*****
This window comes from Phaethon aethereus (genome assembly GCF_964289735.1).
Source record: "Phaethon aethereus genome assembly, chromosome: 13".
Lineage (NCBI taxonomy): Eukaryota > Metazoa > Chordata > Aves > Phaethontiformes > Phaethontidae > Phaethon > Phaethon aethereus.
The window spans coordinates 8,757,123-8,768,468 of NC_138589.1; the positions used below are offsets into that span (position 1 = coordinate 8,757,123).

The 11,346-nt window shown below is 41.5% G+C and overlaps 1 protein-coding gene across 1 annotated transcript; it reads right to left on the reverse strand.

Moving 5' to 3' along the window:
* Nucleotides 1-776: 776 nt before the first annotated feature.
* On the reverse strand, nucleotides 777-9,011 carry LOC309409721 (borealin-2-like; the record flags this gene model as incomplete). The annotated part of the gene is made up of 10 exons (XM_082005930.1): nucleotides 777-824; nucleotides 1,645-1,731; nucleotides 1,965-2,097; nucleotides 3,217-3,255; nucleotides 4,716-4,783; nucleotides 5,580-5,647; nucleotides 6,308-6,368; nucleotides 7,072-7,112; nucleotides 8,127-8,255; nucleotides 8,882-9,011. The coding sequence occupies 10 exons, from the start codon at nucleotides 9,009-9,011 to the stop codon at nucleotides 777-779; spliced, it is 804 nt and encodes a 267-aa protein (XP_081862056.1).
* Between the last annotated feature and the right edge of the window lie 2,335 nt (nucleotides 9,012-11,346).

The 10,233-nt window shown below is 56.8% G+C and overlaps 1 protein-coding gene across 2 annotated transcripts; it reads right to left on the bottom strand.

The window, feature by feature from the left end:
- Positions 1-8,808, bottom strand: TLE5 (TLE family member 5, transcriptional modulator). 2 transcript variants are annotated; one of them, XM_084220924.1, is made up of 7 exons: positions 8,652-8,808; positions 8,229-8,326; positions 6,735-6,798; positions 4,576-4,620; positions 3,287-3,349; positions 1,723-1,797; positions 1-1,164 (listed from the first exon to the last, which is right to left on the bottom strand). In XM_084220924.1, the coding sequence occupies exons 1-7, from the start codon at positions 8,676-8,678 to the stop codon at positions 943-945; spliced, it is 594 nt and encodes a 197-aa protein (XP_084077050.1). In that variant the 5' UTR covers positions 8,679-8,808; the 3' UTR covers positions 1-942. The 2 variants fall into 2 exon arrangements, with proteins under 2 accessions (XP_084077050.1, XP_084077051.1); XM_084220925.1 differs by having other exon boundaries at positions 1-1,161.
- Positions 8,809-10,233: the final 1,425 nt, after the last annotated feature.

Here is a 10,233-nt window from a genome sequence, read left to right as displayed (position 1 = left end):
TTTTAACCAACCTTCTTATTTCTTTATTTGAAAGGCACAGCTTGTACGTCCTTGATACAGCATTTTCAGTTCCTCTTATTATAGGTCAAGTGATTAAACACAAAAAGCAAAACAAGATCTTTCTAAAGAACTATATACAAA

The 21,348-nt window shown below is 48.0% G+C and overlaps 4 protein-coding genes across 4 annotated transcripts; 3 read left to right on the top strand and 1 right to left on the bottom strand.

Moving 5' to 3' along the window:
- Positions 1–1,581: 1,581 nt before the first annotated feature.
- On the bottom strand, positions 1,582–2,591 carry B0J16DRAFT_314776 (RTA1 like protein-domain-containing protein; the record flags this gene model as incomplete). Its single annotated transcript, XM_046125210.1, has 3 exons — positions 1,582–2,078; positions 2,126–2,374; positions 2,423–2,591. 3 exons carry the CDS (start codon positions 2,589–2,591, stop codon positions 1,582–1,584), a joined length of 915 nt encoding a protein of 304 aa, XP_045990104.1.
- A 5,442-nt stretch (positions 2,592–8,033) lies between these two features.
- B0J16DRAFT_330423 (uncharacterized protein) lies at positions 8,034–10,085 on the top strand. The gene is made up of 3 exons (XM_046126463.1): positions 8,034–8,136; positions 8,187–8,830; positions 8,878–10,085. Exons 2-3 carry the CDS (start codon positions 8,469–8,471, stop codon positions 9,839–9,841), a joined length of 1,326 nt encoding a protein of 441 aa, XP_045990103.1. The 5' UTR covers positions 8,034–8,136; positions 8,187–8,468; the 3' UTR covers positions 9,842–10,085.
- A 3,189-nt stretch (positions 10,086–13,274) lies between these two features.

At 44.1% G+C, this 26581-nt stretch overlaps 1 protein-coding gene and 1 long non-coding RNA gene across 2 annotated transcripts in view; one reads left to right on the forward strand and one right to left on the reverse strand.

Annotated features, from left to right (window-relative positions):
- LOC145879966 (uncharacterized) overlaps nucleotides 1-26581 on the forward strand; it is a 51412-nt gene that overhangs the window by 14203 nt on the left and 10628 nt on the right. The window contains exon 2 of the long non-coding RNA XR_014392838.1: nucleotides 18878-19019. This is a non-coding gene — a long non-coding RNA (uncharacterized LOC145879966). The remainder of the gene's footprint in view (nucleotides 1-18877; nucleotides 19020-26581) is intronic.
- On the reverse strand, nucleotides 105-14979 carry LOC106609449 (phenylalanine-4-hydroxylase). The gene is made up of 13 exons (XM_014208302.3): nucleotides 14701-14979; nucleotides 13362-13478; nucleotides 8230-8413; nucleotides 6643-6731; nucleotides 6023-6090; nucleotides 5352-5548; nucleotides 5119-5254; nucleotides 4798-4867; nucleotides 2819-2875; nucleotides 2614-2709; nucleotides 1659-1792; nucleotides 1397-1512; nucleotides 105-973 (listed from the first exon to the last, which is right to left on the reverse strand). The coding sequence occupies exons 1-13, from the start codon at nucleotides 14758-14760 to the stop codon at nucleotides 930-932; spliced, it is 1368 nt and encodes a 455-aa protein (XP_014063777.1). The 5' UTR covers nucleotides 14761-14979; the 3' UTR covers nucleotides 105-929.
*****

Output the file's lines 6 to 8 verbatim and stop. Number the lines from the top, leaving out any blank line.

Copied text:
Moving 5' to 3' along the window:
* Nucleotides 1-776: 776 nt before the first annotated feature.
* On the reverse strand, nucleotides 777-9,011 carry LOC309409721 (borealin-2-like; the record flags this gene model as incomplete). The annotated part of the gene is made up of 10 exons (XM_082005930.1): nucleotides 777-824; nucleotides 1,645-1,731; nucleotides 1,965-2,097; nucleotides 3,217-3,255; nucleotides 4,716-4,783; nucleotides 5,580-5,647; nucleotides 6,308-6,368; nucleotides 7,072-7,112; nucleotides 8,127-8,255; nucleotides 8,882-9,011. The coding sequence occupies 10 exons, from the start codon at nucleotides 9,009-9,011 to the stop codon at nucleotides 777-779; spliced, it is 804 nt and encodes a 267-aa protein (XP_081862056.1).